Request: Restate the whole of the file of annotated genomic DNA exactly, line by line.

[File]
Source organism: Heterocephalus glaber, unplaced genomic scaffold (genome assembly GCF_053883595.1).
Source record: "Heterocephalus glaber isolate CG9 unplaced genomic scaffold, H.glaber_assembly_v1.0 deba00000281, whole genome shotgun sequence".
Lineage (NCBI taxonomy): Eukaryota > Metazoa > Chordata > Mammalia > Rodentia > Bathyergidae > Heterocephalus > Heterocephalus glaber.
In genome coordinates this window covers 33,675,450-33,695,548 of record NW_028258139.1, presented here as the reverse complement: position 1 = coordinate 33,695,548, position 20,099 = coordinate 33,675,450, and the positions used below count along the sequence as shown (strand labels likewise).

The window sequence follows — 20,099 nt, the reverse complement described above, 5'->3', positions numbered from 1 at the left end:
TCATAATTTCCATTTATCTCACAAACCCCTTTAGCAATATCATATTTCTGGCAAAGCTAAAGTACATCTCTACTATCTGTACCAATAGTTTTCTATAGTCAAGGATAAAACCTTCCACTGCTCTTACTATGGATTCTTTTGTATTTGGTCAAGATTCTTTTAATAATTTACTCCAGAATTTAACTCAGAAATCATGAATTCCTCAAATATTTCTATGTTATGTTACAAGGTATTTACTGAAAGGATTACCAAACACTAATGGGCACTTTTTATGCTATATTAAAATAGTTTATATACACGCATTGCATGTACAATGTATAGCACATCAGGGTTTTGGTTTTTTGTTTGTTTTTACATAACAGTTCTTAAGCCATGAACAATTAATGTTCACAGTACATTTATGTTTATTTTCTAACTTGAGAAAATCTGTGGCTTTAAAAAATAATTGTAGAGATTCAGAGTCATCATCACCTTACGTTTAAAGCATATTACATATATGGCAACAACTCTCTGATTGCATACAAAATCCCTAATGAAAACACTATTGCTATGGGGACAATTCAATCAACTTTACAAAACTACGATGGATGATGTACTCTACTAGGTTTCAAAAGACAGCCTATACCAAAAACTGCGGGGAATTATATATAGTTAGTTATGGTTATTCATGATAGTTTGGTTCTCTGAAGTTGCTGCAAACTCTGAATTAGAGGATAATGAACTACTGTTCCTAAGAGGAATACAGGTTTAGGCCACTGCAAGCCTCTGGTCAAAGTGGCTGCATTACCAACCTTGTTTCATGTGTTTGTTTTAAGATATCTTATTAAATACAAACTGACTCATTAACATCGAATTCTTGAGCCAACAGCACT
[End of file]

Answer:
Source organism: Heterocephalus glaber, unplaced genomic scaffold (genome assembly GCF_053883595.1).
Source record: "Heterocephalus glaber isolate CG9 unplaced genomic scaffold, H.glaber_assembly_v1.0 deba00000281, whole genome shotgun sequence".
Lineage (NCBI taxonomy): Eukaryota > Metazoa > Chordata > Mammalia > Rodentia > Bathyergidae > Heterocephalus > Heterocephalus glaber.
In genome coordinates this window covers 33,675,450-33,695,548 of record NW_028258139.1, presented here as the reverse complement: position 1 = coordinate 33,695,548, position 20,099 = coordinate 33,675,450, and the positions used below count along the sequence as shown (strand labels likewise).

The window sequence follows — 20,099 nt, the reverse complement described above, 5'->3', positions numbered from 1 at the left end:
TCATAATTTCCATTTATCTCACAAACCCCTTTAGCAATATCATATTTCTGGCAAAGCTAAAGTACATCTCTACTATCTGTACCAATAGTTTTCTATAGTCAAGGATAAAACCTTCCACTGCTCTTACTATGGATTCTTTTGTATTTGGTCAAGATTCTTTTAATAATTTACTCCAGAATTTAACTCAGAAATCATGAATTCCTCAAATATTTCTATGTTATGTTACAAGGTATTTACTGAAAGGATTACCAAACACTAATGGGCACTTTTTATGCTATATTAAAATAGTTTATATACACGCATTGCATGTACAATGTATAGCACATCAGGGTTTTGGTTTTTTGTTTGTTTTTACATAACAGTTCTTAAGCCATGAACAATTAATGTTCACAGTACATTTATGTTTATTTTCTAACTTGAGAAAATCTGTGGCTTTAAAAAATAATTGTAGAGATTCAGAGTCATCATCACCTTACGTTTAAAGCATATTACATATATGGCAACAACTCTCTGATTGCATACAAAATCCCTAATGAAAACACTATTGCTATGGGGACAATTCAATCAACTTTACAAAACTACGATGGATGATGTACTCTACTAGGTTTCAAAAGACAGCCTATACCAAAAACTGCGGGGAATTATATATAGTTAGTTATGGTTATTCATGATAGTTTGGTTCTCTGAAGTTGCTGCAAACTCTGAATTAGAGGATAATGAACTACTGTTCCTAAGAGGAATACAGGTTTAGGCCACTGCAAGCCTCTGGTCAAAGTGGCTGCATTACCAACCTTGTTTCATGTGTTTGTTTTAAGATATCTTATTAAATACAAACTGACTCATTAACATCGAATTCTTGAGCCAACAGCACT